Hamlet Kingship


Kingship is the quintessential theme in “Shakespeare’s Hamlet”. The play revolves around the idea that the natural order which is controlled by god is omniscient and omnipotent. Claudius is a regicide and a usurper king. He has disrupted the natural order and chaos and suffering of Denmark shows god’s displeasure with Claudius. His crime isn’t merely regicide; it’s also fratricide and an attack on god. Then again, Claudius also demonstrates good qualities in the play and presents himself as an astute man, but this doesn’t make up for him not being divinely appointed which means his rule is destined to become bloody and chaotic. The law of primogeniture states that Hamlet should’ve become king but he lacked the strength, valiance and decisive intuitive ability but only develops this towards the resolution. King Hamlet was picked by god to rule and the affection for which he’s remembered illustrates that he was an effective monarch who gave his kingdom political stability and international importance. Finally, Fortinbras is to become next king of Denmark. His brief appearance suggests he’s a suitable candidate for kingship.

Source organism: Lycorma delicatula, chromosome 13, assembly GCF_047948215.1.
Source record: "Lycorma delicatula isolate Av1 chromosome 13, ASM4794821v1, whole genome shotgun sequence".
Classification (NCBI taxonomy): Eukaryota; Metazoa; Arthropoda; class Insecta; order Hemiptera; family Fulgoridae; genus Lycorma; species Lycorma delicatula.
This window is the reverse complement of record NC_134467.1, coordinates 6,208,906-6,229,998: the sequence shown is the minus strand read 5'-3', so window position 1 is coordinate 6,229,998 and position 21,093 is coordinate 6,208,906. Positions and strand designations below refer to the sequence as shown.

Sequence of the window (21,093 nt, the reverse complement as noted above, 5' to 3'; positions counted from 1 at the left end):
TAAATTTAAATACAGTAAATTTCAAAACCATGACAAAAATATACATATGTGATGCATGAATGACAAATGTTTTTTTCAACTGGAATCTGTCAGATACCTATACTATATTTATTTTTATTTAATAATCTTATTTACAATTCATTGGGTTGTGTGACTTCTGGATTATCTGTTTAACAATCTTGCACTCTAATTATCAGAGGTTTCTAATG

The whole story is centred on the ghost’s instruction to hamlet to “revenge his foul and most unnatural murder”. This shows the belief in the natural order where actions are either in or outside god’s law. Any murder is unnatural but to kill a king is most unnatural because it’s the homicide of god’s chosen. The implicit connection between service of the king and service to god is corollary. In act 3 scene 1, Polonius tells Claudius “I hold my duty as I hold my soul, both to my god and to my gracious king”. In the same scene, Guildenstern tells Claudius that he and Rosencrantz “both obey and here give up ourselves in the full bent to lay our service freely at your feet to be commanded”. However neither of these characters realise they’re addressing a usurper king. Rosencrantz identifies the reason for Denmark’s...